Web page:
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Major Objections to be Negotiated During Sales

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Most objections that salespeople encounter are placed into the six categories. Know how you will handle each situation before it occurs. An advanced idea about how you handle these objections will help you become a better salesperson by improving your image as a problem-solver. We are going to explore the four most common uses of objections.

Hidden Objection

Prospects that ask trivial, unimportant questions or conceal their feelings beneath a veil of silence have hidden objections. They do not discuss their true objections to a product because they may feel that they are not your business, they are afraid objections will offend you or they may not feel your sales call is worthy of full attention.

Such prospects may have a good conversation with you without revealing their true feelings. You have to ask questions and carefully listen to know which questions to ask to reveal their real objections to your product. Learning how to determine what questions to ask a prospect and how to ask them are skills developed by conscious effort over time. Your ability to ask probing questions improves with each sales call if you try to develop this ability.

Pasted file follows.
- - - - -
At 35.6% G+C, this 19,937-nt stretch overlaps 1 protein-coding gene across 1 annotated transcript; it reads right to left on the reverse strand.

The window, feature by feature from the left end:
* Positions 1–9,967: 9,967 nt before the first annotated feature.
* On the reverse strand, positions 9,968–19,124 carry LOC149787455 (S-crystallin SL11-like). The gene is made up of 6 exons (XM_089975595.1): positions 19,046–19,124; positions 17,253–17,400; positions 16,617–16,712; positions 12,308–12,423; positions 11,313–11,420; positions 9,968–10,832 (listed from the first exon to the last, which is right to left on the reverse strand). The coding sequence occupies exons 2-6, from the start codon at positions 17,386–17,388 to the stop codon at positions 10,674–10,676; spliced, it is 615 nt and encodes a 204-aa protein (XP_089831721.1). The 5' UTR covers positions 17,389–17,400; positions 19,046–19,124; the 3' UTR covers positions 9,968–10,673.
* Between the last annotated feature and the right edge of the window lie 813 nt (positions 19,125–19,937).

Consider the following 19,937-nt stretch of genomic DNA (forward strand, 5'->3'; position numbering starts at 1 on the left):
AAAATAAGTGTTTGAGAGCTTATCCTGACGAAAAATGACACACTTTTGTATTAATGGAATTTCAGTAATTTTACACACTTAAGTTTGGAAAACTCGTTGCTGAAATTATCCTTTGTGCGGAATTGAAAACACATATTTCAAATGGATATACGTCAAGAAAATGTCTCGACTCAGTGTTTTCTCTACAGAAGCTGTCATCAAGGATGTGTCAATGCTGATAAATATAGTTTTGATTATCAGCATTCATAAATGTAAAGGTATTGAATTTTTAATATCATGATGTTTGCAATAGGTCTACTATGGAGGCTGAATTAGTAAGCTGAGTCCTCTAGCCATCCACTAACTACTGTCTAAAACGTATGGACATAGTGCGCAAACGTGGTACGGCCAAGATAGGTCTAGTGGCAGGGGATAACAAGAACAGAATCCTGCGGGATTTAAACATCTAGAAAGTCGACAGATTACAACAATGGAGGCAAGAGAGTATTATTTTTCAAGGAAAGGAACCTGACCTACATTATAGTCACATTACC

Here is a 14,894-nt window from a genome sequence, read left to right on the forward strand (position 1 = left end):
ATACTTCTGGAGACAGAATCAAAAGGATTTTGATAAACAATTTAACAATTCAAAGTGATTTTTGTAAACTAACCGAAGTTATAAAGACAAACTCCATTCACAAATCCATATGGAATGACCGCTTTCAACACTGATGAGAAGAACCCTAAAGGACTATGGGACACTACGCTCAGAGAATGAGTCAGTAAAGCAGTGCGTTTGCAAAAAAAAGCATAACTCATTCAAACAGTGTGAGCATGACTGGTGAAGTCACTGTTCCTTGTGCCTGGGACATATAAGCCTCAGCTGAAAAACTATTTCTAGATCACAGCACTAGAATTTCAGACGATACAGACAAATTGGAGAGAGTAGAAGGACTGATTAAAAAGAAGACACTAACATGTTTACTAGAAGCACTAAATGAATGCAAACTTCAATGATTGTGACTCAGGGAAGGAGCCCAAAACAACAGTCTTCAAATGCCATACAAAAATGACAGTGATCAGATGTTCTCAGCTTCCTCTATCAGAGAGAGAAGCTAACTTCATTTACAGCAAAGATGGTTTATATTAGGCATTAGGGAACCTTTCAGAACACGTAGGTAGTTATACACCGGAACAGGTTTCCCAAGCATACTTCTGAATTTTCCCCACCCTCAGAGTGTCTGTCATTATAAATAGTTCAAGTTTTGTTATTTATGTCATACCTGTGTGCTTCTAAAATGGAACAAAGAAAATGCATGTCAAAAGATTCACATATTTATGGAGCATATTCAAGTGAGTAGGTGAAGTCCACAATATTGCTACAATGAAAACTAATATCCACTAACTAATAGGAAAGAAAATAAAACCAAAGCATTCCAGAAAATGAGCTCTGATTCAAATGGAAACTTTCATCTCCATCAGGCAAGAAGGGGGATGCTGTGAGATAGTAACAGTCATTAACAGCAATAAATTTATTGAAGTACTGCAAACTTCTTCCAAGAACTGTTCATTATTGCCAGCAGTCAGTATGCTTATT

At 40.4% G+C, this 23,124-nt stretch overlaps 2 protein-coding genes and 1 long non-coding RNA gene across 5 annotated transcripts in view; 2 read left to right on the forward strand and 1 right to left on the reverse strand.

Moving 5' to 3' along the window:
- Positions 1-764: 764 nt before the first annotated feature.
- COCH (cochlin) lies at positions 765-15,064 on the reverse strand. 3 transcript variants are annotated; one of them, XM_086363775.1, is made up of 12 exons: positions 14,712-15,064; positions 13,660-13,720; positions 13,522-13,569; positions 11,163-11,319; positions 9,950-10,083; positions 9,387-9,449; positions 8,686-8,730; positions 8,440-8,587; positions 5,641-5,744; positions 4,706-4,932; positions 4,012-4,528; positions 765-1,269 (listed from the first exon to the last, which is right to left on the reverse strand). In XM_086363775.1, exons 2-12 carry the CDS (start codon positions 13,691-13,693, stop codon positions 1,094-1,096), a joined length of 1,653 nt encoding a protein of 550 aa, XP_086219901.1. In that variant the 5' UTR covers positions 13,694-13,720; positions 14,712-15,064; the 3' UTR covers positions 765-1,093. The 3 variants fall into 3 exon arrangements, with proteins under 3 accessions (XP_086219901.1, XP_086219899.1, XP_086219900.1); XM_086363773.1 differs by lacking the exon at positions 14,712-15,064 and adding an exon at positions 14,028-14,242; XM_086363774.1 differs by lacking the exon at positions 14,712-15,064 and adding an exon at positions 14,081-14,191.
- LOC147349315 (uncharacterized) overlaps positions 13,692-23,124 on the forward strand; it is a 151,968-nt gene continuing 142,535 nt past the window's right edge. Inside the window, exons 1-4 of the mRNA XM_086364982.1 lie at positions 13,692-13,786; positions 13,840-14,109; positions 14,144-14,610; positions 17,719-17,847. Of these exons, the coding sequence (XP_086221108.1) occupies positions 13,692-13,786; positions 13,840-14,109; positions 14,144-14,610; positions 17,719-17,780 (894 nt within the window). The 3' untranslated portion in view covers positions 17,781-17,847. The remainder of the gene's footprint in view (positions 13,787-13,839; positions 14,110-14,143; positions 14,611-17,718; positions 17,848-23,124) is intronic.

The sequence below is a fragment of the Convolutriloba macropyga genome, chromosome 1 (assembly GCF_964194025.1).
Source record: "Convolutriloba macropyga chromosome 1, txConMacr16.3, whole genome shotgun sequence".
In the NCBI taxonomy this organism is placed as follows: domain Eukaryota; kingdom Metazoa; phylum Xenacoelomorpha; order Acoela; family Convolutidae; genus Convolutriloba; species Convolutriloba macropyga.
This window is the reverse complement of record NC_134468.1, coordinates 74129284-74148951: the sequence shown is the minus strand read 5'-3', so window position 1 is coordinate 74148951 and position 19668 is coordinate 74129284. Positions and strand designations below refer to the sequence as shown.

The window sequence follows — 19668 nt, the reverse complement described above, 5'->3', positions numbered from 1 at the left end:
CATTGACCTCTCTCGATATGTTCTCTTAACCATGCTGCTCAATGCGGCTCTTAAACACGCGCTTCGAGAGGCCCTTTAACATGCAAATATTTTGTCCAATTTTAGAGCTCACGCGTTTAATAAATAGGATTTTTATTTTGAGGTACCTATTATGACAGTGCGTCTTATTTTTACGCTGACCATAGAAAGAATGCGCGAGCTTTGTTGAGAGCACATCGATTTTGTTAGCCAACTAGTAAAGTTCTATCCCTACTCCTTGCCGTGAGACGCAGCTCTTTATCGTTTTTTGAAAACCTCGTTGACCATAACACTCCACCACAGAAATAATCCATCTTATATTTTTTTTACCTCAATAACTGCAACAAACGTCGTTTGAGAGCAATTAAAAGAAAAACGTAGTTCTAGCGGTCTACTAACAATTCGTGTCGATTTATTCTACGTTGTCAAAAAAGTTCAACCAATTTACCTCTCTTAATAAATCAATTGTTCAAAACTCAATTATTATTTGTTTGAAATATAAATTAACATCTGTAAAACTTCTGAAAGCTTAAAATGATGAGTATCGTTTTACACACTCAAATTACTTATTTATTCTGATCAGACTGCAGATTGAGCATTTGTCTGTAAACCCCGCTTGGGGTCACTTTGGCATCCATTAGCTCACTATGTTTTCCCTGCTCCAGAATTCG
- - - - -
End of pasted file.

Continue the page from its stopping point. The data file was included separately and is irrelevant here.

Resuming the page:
With prospects who are unwilling to discuss their objections or who may not know why they are reluctant to buy, be prepared to smoke out objections by asking questions. Do what you can to reveal the objections. Consider the following questions:

  • What would it take to convince you?
  • What causes you to say that?
  • Let us consider this, suppose my product would [do what prospect wants] … then you would want to consider it, wouldn’t you?
  • Tell me, what is really on your mind?

Uncovering hidden objections is not always easy. Observe the prospect’s tone of voice, facial expressions and physical movements. Pay close attention to what the prospect is saying.

You may have to read between the lines occasionally to find the buyer’s true objections. All these factors will help you discover whether objections are real or simply an excuse to cover a hidden objection.

Prospects may not know consciously what their real objections are. Sometimes they claim that the price of a product is too high. In reality, they may be reluctant to spend money on anything. If you attempt to show that your price is competitive, the real objection remains unanswered and no sale results. Remember, you cannot convince anyone to buy until you understand what a prospect needs to be convinced of.

If, after answering all apparent questions, the prospect is still not sold, you might subtly attempt to uncover the hidden objection. You might ask the prospect what the real objection is. The direct inquiry should be used as a last resort because it indirectly may amount to calling the prospect a liar, but if it is used carefully, it may enable the salesperson to reveal the prospect’s true objection. Smoking out hidden objections is an art form developed over time by skilful salespeople. Its successful use can greatly increase sales. This approach should be used carefully, but if it enables the salesperson to uncover a hidden objection, then it has served its purpose.